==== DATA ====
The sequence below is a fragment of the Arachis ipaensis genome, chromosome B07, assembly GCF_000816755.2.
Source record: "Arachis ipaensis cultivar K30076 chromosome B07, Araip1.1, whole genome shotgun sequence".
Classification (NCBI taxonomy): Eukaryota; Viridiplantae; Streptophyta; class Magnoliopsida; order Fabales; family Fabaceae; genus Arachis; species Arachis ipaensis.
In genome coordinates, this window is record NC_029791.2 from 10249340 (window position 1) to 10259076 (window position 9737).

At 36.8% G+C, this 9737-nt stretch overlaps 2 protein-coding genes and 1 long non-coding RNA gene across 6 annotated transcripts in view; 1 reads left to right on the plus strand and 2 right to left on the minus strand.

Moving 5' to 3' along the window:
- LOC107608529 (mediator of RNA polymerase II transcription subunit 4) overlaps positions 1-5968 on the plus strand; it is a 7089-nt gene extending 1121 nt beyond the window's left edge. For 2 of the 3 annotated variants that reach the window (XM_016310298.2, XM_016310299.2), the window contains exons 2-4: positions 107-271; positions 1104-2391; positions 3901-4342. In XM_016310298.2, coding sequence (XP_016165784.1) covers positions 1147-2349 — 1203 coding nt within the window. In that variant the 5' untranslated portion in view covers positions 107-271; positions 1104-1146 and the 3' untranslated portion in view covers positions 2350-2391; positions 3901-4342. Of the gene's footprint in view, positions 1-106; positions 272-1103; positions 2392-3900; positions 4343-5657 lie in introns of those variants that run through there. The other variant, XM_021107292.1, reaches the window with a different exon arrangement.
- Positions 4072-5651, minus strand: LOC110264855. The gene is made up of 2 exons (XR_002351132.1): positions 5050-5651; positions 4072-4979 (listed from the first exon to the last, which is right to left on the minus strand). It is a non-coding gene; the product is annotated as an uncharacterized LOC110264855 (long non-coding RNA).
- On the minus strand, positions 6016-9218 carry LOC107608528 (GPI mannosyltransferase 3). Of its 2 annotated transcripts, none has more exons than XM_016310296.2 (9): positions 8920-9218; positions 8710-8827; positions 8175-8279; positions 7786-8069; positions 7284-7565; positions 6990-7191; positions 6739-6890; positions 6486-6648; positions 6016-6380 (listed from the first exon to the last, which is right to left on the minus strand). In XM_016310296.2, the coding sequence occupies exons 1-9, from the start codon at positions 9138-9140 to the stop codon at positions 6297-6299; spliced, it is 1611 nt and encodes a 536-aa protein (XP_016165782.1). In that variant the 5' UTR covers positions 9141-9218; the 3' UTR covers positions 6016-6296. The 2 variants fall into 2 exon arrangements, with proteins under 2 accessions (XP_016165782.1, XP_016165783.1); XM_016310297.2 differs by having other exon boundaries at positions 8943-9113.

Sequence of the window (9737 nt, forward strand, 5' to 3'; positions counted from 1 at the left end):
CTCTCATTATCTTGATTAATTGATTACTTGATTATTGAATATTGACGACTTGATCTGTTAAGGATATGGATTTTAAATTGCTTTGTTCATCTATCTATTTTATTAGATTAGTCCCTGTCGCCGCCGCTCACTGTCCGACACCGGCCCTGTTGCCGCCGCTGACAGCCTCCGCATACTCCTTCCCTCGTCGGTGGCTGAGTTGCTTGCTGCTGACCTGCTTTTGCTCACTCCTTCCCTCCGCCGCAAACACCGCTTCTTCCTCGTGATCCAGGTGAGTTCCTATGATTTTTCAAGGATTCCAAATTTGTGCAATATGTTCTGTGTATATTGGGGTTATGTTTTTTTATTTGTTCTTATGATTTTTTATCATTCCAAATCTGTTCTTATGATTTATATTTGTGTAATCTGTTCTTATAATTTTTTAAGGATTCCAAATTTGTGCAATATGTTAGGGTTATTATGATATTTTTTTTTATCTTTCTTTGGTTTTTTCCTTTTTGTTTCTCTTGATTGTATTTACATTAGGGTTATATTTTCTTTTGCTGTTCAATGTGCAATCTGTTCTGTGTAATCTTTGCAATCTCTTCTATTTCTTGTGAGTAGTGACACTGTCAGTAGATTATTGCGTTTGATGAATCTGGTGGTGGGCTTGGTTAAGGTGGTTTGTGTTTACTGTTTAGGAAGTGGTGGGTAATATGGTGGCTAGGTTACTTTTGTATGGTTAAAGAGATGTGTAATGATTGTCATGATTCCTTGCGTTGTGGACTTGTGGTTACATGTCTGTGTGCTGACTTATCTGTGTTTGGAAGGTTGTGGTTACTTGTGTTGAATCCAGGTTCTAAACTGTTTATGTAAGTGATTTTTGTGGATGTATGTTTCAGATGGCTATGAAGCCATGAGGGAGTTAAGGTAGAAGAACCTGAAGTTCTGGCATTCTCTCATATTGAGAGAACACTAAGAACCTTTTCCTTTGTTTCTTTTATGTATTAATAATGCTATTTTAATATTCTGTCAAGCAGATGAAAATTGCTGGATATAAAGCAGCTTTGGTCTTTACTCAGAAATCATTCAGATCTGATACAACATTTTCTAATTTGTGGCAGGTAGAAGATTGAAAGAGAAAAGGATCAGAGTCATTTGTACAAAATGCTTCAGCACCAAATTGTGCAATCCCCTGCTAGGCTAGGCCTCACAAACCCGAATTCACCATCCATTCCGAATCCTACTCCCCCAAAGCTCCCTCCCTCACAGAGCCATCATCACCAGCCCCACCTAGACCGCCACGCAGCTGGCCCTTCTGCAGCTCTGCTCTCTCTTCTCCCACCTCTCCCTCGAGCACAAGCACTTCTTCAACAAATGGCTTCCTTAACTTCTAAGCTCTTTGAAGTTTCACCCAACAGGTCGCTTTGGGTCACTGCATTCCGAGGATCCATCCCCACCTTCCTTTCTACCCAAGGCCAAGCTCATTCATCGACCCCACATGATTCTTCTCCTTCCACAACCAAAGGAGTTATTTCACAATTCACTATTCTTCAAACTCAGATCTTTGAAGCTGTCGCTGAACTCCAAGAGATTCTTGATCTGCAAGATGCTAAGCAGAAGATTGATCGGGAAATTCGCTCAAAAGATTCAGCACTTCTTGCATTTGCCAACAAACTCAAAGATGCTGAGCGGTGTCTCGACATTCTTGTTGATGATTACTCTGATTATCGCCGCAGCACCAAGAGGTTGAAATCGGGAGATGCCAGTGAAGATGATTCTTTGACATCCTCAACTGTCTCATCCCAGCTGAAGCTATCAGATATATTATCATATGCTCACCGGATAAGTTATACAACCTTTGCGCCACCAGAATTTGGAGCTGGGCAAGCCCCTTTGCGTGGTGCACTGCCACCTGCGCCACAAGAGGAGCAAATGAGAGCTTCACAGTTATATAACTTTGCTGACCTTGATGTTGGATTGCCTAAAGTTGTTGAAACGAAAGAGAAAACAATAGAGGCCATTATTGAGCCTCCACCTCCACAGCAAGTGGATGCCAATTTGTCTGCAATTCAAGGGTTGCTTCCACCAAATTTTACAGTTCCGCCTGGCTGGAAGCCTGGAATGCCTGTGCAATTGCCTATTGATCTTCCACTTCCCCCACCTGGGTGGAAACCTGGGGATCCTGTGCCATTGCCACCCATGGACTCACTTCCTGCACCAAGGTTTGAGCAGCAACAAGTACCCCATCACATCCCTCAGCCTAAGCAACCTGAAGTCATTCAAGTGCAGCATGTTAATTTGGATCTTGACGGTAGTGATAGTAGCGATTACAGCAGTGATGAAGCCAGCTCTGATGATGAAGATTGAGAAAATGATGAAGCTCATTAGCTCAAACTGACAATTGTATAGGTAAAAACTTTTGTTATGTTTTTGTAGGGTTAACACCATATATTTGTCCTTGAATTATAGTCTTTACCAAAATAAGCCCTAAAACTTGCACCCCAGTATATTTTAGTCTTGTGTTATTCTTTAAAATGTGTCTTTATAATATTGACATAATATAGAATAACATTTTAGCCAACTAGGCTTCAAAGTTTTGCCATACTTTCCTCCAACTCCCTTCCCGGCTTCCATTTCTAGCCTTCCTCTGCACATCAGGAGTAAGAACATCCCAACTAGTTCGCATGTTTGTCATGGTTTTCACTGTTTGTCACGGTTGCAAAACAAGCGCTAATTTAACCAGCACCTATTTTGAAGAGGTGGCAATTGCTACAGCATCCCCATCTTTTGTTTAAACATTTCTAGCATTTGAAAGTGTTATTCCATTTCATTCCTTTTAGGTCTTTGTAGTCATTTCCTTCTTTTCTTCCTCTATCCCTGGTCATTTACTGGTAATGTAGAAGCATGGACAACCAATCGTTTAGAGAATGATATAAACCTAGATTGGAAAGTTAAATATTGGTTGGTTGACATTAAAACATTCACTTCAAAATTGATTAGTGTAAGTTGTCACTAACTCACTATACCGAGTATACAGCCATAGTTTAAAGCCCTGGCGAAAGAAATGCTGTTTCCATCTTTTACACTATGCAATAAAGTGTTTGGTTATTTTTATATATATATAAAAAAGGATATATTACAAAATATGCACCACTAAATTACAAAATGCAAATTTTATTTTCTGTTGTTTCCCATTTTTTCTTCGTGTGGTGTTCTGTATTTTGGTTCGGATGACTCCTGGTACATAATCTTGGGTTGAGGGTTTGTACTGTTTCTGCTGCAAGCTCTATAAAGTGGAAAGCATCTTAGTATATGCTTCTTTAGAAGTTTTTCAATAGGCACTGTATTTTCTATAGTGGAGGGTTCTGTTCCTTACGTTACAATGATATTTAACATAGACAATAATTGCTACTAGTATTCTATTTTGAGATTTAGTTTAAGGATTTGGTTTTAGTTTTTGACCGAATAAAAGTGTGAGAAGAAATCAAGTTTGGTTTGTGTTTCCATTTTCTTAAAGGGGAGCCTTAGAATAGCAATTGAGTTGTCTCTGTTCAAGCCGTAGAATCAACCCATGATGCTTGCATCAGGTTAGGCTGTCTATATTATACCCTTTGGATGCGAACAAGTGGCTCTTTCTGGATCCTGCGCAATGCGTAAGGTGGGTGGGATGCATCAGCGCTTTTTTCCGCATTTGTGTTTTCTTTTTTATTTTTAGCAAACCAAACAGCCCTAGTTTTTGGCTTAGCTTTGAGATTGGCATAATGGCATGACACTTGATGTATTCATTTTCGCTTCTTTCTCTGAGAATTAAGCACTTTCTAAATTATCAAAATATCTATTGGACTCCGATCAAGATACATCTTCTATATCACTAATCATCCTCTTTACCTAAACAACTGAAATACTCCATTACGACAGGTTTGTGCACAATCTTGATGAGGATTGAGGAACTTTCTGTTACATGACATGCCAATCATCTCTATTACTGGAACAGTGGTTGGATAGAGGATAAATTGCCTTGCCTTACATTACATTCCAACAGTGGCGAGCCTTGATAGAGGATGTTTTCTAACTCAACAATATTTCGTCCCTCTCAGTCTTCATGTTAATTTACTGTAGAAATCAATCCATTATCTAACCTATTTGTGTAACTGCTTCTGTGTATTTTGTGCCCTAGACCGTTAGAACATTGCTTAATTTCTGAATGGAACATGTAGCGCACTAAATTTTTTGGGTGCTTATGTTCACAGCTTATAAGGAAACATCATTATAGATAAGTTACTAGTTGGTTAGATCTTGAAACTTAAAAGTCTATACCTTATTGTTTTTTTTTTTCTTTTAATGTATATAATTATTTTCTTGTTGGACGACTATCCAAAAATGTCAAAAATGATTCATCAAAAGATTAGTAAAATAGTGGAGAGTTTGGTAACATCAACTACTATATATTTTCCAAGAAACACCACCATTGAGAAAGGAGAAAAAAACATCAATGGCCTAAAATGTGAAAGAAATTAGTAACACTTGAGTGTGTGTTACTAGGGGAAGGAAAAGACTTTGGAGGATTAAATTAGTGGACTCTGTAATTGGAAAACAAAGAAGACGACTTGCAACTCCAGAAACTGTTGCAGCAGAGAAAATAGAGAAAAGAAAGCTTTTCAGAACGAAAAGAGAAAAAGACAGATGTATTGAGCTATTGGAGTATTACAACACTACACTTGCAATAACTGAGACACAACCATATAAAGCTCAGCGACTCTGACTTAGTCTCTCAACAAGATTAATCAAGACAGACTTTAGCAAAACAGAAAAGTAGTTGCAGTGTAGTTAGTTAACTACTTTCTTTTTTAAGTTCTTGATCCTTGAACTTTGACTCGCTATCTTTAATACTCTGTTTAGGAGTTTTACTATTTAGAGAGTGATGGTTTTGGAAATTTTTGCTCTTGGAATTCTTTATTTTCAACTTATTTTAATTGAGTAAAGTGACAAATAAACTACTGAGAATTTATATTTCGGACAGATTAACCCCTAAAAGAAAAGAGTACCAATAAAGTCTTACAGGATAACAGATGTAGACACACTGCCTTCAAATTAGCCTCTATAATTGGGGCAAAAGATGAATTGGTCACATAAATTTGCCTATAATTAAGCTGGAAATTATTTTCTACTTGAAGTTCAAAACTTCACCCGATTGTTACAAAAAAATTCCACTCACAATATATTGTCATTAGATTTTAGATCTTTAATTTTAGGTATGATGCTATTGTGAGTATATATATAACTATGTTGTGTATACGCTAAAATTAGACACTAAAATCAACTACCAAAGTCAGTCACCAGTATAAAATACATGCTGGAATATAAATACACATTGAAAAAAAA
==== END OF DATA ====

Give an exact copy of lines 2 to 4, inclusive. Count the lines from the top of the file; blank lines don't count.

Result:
Source record: "Arachis ipaensis cultivar K30076 chromosome B07, Araip1.1, whole genome shotgun sequence".
Classification (NCBI taxonomy): Eukaryota; Viridiplantae; Streptophyta; class Magnoliopsida; order Fabales; family Fabaceae; genus Arachis; species Arachis ipaensis.
In genome coordinates, this window is record NC_029791.2 from 10249340 (window position 1) to 10259076 (window position 9737).